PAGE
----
Can fandom change society? PBS video

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24 Responses to “Can fandom change society? PBS video”

  1. Ladyfingers says:

    The SocSci rationalisations of slash-writers never fail to amuse.

    • novium says:

      I wouldn’t mind it so much if it weren’t so often used to gloss over the erasure of women.  In the transformer lady’s spiel- especially in the part where she speaks about the dynamics of relationships between non-female robots  (and there’s a phrase I never expected to type)- I kind of heard echoes of that. Maybe I’m wrong. It just reminded me of another slash manifesto I came across, one that argued that the beauty of male/male relationships was that they were equal relationships, unlike male/female pairings. (They made no mention of female/female relationships).  And it was one of the most depressing things I’ve read. I think there are some interesting arguments for wanting to increase the diversity of sexuality in culture, or hell, just in “This is how I like my porn,” but I also think that there’s sometimes, for some people, a strong vein of internalized misogyny running through the whole thing.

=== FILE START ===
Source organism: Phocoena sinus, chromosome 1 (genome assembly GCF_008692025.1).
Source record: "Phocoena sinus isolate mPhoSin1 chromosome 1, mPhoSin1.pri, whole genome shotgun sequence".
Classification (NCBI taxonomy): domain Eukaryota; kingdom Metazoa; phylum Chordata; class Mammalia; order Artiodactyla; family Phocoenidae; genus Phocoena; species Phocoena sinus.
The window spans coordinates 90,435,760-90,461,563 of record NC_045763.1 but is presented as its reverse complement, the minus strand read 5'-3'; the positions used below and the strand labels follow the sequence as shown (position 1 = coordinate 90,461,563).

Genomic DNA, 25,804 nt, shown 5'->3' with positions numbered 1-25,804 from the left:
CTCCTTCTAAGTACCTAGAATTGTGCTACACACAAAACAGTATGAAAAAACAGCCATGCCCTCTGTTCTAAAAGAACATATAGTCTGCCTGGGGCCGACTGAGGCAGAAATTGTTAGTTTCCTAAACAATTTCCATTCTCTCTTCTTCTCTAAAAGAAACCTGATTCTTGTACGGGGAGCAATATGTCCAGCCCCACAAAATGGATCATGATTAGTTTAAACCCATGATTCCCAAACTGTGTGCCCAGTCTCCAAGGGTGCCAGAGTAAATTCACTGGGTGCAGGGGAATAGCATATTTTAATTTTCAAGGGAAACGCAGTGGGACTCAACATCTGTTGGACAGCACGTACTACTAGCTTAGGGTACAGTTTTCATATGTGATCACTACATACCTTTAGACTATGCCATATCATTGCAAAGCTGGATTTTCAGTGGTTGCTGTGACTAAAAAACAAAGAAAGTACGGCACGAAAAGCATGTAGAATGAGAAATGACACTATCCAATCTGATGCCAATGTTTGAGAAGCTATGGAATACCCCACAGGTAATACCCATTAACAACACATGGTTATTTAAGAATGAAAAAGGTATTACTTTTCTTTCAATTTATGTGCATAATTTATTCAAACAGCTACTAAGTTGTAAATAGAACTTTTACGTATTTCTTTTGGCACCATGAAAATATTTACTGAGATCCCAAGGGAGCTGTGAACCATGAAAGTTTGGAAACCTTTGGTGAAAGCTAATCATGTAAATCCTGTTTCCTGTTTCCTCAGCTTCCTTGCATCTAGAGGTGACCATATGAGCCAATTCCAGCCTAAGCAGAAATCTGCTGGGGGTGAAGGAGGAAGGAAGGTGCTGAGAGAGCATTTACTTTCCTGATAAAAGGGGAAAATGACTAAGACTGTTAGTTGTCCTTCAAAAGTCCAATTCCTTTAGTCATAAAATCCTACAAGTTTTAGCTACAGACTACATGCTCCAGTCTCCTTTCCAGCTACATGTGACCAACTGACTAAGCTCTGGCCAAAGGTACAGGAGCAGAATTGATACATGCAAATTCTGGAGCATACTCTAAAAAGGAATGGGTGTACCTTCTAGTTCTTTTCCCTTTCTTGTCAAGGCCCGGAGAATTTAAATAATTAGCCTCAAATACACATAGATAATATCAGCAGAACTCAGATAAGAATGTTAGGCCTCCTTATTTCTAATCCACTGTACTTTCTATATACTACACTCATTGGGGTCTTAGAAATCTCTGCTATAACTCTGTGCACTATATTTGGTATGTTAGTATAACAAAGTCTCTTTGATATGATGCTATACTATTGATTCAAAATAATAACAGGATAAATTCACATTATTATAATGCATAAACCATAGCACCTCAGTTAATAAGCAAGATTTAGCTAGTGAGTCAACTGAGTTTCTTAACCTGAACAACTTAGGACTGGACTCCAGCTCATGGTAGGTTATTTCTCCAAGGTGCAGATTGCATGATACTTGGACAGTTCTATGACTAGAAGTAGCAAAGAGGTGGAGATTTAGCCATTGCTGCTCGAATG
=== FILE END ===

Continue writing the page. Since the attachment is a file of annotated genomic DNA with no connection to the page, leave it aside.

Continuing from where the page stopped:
• Ladyfingers says:

        Pretty sure appreciation of the beauty of female/female relationships is not the subject of neglect by heterosexual men, if my smut hoard is anything to go by.

      • IntotheNightSky says:

        “I also think that there’s sometimes, for some people, a strong vein of internalized misogyny running through the whole thing. ”

        I’ve found the same. It’s probably my biggest disappointment with internet counter culture.

        • Mandy says:

          Sad to say, this is very true. I’ve spent my time both within slash-heavy fandom (as a slash participant/writer/roleplayer) and without (I grew out of that phase of ‘tee hee dicks touching’) and… well, let’s just say I’m way more picky about my slash fic now because most of it serves to erase ‘problematic’ female characters.